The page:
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Mental Health

Fear of Missing Out (FoMo) & First Year

There’s so much to look forward to your first year of university. You are going to experience a plethora of new experiences, meet more people than you can remember, and make some incredibly memorable moments. The excitement that comes with looking forward to such events can cause you to develop fear of missing out, coined as FoMo. A good indicator that you have FoMo is when you find yourself always concerned with what people are doing elsewhere and what you may be potentially missing out on . It may not come off as serious but it has been associated with anxiety, feelings of loneliness, and depression. If that’s not enough, here are some more reasons why you should and how you can curb your FoMo. [bf_image id="q7jwnd-fxr3c0-ck9tgi"]

Having FoMo during a global pandemic is understandable. Regardless of whether you’re attending school from the comfort of your home or you are back on campus, we have all been isolating in some capacity. It’s understandable that you yearn for the social life you once had, however, that is not the reality for anyone at the moment. You may see people outside, enjoying life as if the pandemic doesn’t exist but if you care about your health and the health of others, you will be hesitant to put yourself in that position. This is a huge reason to kick your FoMo, as it could be a case of life and death or health and sickness for you and those around you.

Besides that, sometimes it’s easy to forget why you are at school with all the extra curriculars, events, and people around you. It can put your studies and important relationships on the back burner for the sake of not missing out on what may be a good time. The bigger picture is that although you may get gratification from taking part in these outings, there are other priorities that you should be putting your time and energy into. Ideally, these are priorities that will better you as a person and will enrich your life. It may be worthwhile to consider whether a night out is worth putting these commitments at risk.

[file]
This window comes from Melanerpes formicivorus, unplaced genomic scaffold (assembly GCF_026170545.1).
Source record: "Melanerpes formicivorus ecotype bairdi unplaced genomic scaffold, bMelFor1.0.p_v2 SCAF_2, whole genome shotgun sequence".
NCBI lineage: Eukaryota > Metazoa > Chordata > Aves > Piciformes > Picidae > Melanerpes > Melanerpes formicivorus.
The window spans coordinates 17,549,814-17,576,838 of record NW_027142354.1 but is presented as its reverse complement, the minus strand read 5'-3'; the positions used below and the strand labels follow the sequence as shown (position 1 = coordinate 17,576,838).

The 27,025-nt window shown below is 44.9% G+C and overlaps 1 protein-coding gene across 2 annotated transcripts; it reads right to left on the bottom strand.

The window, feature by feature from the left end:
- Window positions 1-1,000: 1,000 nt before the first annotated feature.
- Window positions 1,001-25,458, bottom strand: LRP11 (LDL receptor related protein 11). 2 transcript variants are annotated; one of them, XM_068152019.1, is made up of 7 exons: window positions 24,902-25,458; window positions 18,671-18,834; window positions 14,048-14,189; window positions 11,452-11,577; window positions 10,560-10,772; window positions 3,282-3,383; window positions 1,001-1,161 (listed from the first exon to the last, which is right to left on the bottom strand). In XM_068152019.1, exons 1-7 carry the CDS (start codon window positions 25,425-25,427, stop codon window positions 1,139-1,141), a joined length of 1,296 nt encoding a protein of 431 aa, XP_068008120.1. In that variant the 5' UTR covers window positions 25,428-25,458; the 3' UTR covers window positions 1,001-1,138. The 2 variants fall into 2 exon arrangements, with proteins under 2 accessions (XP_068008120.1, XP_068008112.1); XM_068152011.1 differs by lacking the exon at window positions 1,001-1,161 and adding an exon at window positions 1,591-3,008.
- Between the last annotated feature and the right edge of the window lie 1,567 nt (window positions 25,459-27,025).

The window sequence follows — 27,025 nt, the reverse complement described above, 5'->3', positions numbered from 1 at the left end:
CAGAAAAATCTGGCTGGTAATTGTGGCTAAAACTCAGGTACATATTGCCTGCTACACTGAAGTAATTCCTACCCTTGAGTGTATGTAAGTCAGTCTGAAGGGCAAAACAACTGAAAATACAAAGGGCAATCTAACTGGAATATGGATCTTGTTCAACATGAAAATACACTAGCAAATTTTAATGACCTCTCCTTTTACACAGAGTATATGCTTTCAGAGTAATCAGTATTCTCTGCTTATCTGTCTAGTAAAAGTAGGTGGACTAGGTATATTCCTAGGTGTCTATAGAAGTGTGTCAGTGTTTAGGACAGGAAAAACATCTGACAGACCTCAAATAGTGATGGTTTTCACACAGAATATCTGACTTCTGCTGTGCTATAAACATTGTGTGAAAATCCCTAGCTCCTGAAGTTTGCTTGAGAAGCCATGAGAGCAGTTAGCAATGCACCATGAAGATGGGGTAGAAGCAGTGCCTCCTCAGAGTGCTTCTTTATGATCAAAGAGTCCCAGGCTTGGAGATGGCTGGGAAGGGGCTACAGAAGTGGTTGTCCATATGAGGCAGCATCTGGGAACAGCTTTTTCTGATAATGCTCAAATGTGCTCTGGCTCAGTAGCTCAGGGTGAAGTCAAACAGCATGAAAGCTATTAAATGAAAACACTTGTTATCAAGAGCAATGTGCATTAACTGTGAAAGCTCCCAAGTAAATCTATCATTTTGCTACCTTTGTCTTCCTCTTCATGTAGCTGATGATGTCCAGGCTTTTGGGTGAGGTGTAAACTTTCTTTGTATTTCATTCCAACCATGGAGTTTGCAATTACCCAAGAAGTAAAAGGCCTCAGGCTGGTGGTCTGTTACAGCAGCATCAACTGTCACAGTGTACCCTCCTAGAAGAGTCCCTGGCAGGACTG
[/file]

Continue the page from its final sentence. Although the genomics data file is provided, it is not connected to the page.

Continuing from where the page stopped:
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Fear of missing out is a fear of not being continually connected or engaged. The lack of this can leave feelings of inadequacy, anxiety, and loneliness. These feelings have a tendency to then drive people to want to increase their engagement.  A study done on Computers in Human Behaviour, titled Motivational, emotional, and behavioral correlates of fear of missing out, found that FoMo is associated with lower need satisfaction, mood and life satisfaction. In terms of need satisfaction this is broken down into autonomy, relatedness and competence. Autonomy concerns feeling of freedom over ones’ self. Competence is referring to feelings of capability and effectiveness. Relatedness deals with how close and intimate we feel in our relationships with others. These three are what make up “need satisfaction” and low feelings regarding them is what contributes to FoMo. What may seem like harmless fun could actually be overshadowing what could be a bigger issue concerning your mental health.

How then can we overcome this fear? Social media plays a big part in it. From that same study, they found that FoMo is linked to higher levels of behavioural engagement with social media. It’s easy to become addicted to logging on to see what everyone else is doing and it can leave feelings of longing. Re-evaluate your social media habits and reflect on the feelings that you’re left with when you log out. If you see a negative correlation, reduce your dependency and time spent on it. As well, practice discernment when it comes to choosing your priorities and where to spend your time. With some self-control, it is possible to change your habits and instead invest more into what enriches your life experience. Acceptance is the final phase and realizing that the “grass is greener” façade that people have you believing, will never be as rewarding as you think as you’ll always be chasing the next best thing. Instead, live your life mindfully, enjoying what’s in front of you.

With all that being said, freshman year will be a very confusing time and there will be so many desires and flashing lights, but use your judgement when it comes to choosing what you will engage in. There is a pandemic going on, for one, which I suggest you be especially mindful of. As well, choosing your mental health before the pursuit of futile desires is something to be conscious of. That is not saying you should not enjoy, because the fact remains that you will not get this time back. However, with this in mind, isn’t that more reason to choose what you do with your time wisely? Just a word from someone who has been there and done that, knows better and wants the same for you.

Ampiire Bikangaga is a second-year undergraduate law student at the University of Leicester. She is originally from Toronto, Canada but has made a home in the midlands, at her university. Ampiire discovered her love for research and journalism at law school where she particularly developed an interest in politics, human rights, and culture. She loves to examine the human condition and bring awareness to world events. She loves reading, writing, and engaging with HerCampus.
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